High-flying political campaigns can burn through millions of dollars for polls, strategists and advertising. But North Carolina law also allows candidates a free bit of luck.
That happened Monday in Iredell County. Sally Williams won a deadlocked election for Troutman Town Council when an elections board member picked a slip of paper with her name on it from a bowl.
Both Williams and her challenger, Curt Rogers, had won 121 votes on Nov. 7. When a vote ends in a tie, county election boards “shall determine the winner by lot,” according to state law.
Breaking a tie is normally done after an official canvass of votes, which will occur Friday. But the processes for Iredell’s canvass were practically complete before the drawing and the public was notified of it in advance, the state Board of Elections said.
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Some boards flip a coin to break ties. Iredell prefers a drawing, elections director Becky Galliher told the Statesville Record & Landmark, because it has “always done that. It’s tradition.”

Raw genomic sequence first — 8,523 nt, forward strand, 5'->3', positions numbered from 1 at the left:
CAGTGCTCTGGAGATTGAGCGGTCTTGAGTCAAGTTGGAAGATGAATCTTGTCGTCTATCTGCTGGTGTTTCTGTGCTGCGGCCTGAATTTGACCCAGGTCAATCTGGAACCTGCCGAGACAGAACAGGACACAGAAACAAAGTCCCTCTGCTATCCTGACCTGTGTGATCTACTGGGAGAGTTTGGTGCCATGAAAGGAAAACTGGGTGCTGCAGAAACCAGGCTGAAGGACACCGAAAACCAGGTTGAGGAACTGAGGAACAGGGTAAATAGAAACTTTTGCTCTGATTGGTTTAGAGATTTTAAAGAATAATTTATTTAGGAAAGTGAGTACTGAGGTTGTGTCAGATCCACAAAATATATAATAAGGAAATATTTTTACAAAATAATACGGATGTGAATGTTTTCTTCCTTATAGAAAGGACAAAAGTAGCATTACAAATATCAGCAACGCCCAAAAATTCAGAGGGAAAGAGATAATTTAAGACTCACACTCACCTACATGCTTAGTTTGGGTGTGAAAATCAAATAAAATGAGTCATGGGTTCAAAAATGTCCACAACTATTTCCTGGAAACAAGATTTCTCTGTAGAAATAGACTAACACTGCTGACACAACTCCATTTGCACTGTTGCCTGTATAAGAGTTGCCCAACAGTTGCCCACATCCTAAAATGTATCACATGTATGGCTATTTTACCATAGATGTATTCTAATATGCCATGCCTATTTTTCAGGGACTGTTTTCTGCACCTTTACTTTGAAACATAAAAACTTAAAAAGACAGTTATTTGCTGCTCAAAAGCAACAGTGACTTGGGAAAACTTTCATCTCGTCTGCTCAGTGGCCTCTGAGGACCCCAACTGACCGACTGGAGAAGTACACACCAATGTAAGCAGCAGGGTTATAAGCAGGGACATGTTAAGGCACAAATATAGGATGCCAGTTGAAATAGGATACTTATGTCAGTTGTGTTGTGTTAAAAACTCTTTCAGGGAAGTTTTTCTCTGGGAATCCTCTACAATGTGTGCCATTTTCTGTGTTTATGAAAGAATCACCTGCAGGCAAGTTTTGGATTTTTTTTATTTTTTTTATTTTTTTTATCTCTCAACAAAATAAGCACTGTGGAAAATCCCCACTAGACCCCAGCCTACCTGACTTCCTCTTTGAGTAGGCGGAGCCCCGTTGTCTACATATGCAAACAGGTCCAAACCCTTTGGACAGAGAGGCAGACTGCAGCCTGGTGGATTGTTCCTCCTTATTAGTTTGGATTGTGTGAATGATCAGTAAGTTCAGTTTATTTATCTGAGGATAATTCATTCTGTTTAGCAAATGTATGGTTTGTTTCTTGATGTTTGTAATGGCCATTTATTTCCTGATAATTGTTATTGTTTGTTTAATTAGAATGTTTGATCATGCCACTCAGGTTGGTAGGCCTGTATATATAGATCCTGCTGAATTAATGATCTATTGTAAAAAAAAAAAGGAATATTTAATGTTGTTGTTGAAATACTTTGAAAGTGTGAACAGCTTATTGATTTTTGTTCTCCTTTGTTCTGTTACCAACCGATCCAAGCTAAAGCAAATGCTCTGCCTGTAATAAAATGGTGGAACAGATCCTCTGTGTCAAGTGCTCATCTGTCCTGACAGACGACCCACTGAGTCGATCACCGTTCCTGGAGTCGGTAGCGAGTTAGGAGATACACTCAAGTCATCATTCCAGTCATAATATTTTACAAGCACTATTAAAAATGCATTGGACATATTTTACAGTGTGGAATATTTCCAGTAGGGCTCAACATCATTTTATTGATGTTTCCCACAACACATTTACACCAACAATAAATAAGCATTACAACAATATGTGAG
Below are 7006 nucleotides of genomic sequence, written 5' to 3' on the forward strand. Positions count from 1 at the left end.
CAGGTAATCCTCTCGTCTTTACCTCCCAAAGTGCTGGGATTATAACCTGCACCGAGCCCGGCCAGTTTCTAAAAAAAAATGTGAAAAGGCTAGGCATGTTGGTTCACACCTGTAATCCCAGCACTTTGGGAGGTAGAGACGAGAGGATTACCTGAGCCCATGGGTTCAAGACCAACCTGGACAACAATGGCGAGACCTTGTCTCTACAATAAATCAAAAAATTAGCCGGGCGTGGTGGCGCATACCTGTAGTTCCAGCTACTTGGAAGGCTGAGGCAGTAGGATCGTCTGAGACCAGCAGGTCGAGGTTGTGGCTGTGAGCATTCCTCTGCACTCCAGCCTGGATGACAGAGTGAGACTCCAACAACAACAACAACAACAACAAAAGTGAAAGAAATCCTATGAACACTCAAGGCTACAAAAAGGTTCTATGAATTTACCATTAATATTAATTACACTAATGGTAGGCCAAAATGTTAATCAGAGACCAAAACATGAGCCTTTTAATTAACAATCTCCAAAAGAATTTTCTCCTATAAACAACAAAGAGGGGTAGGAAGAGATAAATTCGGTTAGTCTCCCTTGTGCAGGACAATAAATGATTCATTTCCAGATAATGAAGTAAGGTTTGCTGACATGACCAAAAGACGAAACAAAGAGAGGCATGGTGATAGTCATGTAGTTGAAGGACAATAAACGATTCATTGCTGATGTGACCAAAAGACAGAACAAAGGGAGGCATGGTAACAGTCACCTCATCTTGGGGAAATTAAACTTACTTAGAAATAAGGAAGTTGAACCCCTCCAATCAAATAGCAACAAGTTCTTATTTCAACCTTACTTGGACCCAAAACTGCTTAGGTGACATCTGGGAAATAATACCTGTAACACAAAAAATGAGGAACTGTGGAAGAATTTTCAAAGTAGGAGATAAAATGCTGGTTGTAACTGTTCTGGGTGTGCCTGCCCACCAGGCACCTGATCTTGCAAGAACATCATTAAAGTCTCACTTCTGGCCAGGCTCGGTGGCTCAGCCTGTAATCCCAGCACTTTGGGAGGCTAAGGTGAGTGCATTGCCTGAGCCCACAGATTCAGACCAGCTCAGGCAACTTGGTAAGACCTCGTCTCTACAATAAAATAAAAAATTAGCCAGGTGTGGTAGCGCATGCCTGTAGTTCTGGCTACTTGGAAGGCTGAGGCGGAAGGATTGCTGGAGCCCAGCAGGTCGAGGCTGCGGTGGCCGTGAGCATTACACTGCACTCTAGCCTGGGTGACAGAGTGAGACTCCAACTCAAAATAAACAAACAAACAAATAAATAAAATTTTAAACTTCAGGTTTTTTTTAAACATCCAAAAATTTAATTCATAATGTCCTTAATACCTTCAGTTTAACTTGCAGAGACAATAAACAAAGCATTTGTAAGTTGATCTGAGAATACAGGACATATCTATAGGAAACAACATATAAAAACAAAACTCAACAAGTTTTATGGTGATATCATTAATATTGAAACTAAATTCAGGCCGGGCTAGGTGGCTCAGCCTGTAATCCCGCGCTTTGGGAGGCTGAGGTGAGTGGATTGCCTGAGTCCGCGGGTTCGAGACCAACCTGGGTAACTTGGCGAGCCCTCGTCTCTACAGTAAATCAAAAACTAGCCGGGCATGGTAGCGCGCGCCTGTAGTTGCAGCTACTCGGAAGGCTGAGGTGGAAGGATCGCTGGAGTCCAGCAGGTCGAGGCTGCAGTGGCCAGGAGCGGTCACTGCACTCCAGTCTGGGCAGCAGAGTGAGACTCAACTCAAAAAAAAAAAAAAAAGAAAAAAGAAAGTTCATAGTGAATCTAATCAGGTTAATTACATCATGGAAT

Ties are most likely in small towns with fewer voters. The Iredell County towns of Love Valley and Harmony have also settled tie elections with drawings, Galliher said, and another Troutman council seat was settled that way a few years ago.
The voting rights advocacy group Democracy North Carolina, in a recent study covered by Raleigh’s News & Observer, showed how much a single vote matters in turning elections. In the November 2015 elections alone, the study found, one vote separated winners from losers in 31 municipalities.
Coin tosses settled election ties in five small towns that year, the N&O reported. Drawings like Troutman’s broke ties in Dover, near the coast, and Garland, a town between Fayetteville and Wilmington.